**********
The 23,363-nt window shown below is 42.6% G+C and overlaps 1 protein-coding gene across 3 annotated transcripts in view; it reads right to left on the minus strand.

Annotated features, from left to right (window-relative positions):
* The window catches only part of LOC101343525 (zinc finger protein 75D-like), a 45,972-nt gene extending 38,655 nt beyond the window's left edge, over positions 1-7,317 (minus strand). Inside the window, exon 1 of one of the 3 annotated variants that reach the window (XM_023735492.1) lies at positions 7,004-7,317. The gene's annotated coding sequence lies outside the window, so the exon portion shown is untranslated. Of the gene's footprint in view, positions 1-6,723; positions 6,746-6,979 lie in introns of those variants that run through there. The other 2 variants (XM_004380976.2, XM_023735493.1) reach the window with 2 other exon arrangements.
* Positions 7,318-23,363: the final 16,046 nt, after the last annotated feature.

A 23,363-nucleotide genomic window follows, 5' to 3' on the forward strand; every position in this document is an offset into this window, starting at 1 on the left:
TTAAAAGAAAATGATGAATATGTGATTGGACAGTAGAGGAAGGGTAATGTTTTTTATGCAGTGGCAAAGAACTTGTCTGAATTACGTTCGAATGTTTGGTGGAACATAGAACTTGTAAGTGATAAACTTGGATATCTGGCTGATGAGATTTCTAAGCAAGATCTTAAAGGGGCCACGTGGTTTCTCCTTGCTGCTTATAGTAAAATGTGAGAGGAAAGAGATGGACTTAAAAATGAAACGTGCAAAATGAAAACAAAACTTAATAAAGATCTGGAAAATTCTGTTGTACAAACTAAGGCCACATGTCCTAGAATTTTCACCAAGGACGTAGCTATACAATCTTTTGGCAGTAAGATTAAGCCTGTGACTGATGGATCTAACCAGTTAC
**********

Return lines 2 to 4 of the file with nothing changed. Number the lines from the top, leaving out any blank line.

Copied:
Annotated features, from left to right (window-relative positions):
* The window catches only part of LOC101343525 (zinc finger protein 75D-like), a 45,972-nt gene extending 38,655 nt beyond the window's left edge, over positions 1-7,317 (minus strand). Inside the window, exon 1 of one of the 3 annotated variants that reach the window (XM_023735492.1) lies at positions 7,004-7,317. The gene's annotated coding sequence lies outside the window, so the exon portion shown is untranslated. Of the gene's footprint in view, positions 1-6,723; positions 6,746-6,979 lie in introns of those variants that run through there. The other 2 variants (XM_004380976.2, XM_023735493.1) reach the window with 2 other exon arrangements.
* Positions 7,318-23,363: the final 16,046 nt, after the last annotated feature.